1. I think it is very hard to try to be a good Hmong wife, a nyab, while keeping your identity and your independence. I struggled with this for the first year of my marriage to my awesome Hmong husband - and I still struggle with it occasionally. I really believe we can be good nyabs and also have our own identity, although a definition of a good nyab is different to everyone. I value my independent work as much as my in-laws' opinion of me. I would like to hear more tips on how we feminists can balance being a good nyab while we work towards Hnub Tshiab's mission.

  2. I do believe that we are very limited in our thinking as a community. In my first year as a nyab, I was told once or twice by relatives that I should not be seeking a higher education than my husband as it would make him lose face and it's not right. Also, if I spend time with friends, it is assumed that I am up to no good.

    It is all too common, I am sure most who read this can relate.

    What can we do, as a community, to help fill these gaps? Is it a generation gap?

  3. To L. Vang - I would like to blame it on the generation gap but I don't think that's the issue. I've heard married Hmong women in their 20's say they can't go out with their friends because they're afraid it's bad for their reputation. I think we hear it so much from our relatives and other Hmong women that we put these stereotypes on ourselves. As far as pursuing a higher education, we need to make people understand that when a Hmong woman is successful, her family and her community also thrives. Let's get rid of the Hmong Women Glass Ceiling and support our Hmong girls and women in pursuing bigger dreams. Don't forget to use your husband as an ally!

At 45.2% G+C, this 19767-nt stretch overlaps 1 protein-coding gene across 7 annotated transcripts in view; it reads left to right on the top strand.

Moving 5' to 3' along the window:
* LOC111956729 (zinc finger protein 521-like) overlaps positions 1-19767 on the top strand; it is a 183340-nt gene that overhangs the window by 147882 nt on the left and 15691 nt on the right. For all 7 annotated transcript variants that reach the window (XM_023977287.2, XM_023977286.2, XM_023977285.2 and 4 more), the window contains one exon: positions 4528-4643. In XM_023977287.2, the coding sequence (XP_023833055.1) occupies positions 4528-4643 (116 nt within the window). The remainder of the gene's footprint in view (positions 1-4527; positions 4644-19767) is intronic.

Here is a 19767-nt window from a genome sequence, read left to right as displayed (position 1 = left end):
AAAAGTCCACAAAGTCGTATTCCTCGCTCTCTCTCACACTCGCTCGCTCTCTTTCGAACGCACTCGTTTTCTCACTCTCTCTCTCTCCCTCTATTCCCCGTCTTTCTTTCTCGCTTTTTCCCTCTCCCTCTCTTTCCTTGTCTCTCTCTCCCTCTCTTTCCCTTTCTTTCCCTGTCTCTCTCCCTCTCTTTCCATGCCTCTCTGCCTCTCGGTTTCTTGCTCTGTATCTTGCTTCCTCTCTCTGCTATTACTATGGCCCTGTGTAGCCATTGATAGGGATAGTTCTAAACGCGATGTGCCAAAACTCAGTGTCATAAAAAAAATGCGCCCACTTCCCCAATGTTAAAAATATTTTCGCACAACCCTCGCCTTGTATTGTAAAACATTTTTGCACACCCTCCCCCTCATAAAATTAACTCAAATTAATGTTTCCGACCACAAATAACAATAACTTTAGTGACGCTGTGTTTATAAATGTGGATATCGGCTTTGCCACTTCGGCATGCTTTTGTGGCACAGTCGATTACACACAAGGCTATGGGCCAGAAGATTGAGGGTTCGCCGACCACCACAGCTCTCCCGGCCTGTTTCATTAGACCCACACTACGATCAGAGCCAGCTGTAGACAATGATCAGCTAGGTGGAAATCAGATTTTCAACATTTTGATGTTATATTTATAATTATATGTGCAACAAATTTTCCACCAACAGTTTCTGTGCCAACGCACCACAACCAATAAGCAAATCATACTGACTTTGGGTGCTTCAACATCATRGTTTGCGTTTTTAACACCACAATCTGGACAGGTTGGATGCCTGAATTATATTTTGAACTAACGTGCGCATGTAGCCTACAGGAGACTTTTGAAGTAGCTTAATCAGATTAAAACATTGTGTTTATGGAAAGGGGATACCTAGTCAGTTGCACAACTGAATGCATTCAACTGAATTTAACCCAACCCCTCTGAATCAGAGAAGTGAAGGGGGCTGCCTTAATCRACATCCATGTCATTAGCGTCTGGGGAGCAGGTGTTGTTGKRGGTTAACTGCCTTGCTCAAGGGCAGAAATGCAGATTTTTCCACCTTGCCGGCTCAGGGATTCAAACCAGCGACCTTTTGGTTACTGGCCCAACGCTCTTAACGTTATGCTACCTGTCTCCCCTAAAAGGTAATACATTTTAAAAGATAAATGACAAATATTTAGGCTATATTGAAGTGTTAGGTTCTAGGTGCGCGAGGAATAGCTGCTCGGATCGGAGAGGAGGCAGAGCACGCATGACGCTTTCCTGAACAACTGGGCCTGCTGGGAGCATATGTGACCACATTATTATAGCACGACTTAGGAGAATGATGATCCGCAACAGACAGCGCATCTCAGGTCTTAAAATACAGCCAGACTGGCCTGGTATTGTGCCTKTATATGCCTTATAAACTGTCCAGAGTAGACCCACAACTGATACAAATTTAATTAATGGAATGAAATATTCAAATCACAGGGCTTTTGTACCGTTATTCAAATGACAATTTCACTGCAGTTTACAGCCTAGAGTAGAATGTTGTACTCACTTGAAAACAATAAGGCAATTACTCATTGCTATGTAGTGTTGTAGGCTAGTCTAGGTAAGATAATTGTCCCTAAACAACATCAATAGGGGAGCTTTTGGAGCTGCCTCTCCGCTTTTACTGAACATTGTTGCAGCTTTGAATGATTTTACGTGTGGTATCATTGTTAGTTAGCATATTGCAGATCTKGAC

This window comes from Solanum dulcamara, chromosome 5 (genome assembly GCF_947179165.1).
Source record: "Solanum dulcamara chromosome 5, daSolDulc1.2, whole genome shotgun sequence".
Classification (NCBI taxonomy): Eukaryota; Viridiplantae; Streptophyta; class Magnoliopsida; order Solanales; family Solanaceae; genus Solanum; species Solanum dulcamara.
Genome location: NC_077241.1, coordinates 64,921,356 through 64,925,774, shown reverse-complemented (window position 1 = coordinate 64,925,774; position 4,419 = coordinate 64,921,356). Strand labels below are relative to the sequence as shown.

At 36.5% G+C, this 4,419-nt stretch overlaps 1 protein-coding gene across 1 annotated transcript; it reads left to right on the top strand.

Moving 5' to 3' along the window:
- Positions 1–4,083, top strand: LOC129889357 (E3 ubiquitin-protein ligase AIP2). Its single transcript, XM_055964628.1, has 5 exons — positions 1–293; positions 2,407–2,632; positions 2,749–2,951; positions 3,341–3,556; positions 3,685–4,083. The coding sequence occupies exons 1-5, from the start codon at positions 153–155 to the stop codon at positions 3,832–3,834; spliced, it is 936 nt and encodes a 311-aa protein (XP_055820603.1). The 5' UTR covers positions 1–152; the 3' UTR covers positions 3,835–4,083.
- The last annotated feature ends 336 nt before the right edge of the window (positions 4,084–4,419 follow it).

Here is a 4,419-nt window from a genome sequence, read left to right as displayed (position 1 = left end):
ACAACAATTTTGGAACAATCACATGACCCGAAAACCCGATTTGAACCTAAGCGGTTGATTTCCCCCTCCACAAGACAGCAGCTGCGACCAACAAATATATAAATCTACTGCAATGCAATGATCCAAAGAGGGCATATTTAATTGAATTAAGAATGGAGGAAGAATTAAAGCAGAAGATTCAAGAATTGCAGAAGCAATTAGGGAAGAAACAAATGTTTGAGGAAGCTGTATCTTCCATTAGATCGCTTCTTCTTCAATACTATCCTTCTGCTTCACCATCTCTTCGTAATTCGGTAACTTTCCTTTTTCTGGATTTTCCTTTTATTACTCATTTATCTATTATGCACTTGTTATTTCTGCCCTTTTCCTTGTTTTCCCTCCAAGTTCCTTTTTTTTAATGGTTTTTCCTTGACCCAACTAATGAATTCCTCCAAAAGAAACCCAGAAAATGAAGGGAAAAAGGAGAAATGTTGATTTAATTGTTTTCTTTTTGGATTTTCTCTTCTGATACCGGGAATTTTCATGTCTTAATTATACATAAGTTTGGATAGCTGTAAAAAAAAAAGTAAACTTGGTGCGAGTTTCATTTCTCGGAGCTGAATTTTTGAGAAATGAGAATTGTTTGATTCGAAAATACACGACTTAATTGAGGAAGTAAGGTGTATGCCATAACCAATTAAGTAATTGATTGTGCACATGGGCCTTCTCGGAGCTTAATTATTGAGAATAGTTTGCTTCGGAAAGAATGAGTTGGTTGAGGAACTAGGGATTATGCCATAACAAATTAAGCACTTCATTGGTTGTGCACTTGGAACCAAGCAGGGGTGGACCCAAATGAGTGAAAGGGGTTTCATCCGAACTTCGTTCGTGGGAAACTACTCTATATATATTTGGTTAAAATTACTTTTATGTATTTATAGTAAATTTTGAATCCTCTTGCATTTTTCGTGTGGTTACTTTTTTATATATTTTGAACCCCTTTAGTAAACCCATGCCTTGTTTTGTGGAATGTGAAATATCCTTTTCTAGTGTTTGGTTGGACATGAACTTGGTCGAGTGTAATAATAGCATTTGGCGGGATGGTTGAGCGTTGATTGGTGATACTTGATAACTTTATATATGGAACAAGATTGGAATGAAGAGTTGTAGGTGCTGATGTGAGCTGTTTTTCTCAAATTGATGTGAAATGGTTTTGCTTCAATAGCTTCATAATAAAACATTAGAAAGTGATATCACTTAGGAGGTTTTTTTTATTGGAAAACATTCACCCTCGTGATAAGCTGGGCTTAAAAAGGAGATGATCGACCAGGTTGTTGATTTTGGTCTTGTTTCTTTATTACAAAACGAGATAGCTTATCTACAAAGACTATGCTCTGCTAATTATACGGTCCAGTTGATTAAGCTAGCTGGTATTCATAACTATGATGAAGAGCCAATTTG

4. Love this post. When a husband or male relative stands for strong/and or educated Hmong women, it speaks volumes. I remember one time when my brother did an intership with HND. He was asked by Hmong male relatives what it felt like to work with such "witchy" Hmong women(but they used the "b" word that rhymes with witchy). My brother was so offended that he responded in really strong tone, one that I've never heard him use with adult males and elders, and said, "Do you know any of these women personally? If not, I suggest you not judge them." Silence filled the room. Everyone realized that my brother meant business and no one challenged him. My brother was only a junior in college then but his defense of Hmong women mattered. It mattered more than the voice of many women saying the same thing. We need to pass Maykao's message on to the men of our community so that they too can speak up with us. There is no contradiction. We are all working to better Hmong people as a whole. For male and females.

  5. Until we recognize that supporting and caring about each other, regardless of gender will lift us all up, we will not improve as a Hmong community. Bravo to all the strong Hmong men and boys out there who can add to the chorus with the message of Hnub Tshiab: Hmong Women Achieving Together. For all the mothers out there who have sons like me, I hope you ensure that your sons and your daughters are equally educated and gain the confidence to speak out when things like this happen to them in the future.